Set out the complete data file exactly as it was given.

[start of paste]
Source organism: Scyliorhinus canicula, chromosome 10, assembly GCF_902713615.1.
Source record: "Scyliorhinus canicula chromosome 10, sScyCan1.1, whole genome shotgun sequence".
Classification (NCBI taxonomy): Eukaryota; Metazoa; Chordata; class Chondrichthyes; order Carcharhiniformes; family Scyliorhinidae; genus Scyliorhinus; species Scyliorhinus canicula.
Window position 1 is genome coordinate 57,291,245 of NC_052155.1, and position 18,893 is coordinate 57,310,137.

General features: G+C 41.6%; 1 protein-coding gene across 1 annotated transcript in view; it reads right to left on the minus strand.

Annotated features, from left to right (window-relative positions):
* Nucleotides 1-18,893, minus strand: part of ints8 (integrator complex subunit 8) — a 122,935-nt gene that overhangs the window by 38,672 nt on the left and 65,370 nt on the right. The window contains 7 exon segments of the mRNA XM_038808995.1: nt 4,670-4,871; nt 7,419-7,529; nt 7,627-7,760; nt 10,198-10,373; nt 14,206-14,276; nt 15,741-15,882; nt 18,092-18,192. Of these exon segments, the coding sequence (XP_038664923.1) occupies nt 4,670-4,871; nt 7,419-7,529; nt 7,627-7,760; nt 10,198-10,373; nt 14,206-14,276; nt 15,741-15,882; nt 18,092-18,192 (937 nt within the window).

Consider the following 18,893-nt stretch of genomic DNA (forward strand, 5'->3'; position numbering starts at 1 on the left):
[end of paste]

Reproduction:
Source organism: Scyliorhinus canicula, chromosome 10, assembly GCF_902713615.1.
Source record: "Scyliorhinus canicula chromosome 10, sScyCan1.1, whole genome shotgun sequence".
Classification (NCBI taxonomy): Eukaryota; Metazoa; Chordata; class Chondrichthyes; order Carcharhiniformes; family Scyliorhinidae; genus Scyliorhinus; species Scyliorhinus canicula.
Window position 1 is genome coordinate 57,291,245 of NC_052155.1, and position 18,893 is coordinate 57,310,137.

General features: G+C 41.6%; 1 protein-coding gene across 1 annotated transcript in view; it reads right to left on the minus strand.

Annotated features, from left to right (window-relative positions):
* Nucleotides 1-18,893, minus strand: part of ints8 (integrator complex subunit 8) — a 122,935-nt gene that overhangs the window by 38,672 nt on the left and 65,370 nt on the right. The window contains 7 exon segments of the mRNA XM_038808995.1: nt 4,670-4,871; nt 7,419-7,529; nt 7,627-7,760; nt 10,198-10,373; nt 14,206-14,276; nt 15,741-15,882; nt 18,092-18,192. Of these exon segments, the coding sequence (XP_038664923.1) occupies nt 4,670-4,871; nt 7,419-7,529; nt 7,627-7,760; nt 10,198-10,373; nt 14,206-14,276; nt 15,741-15,882; nt 18,092-18,192 (937 nt within the window).

Consider the following 18,893-nt stretch of genomic DNA (forward strand, 5'->3'; position numbering starts at 1 on the left):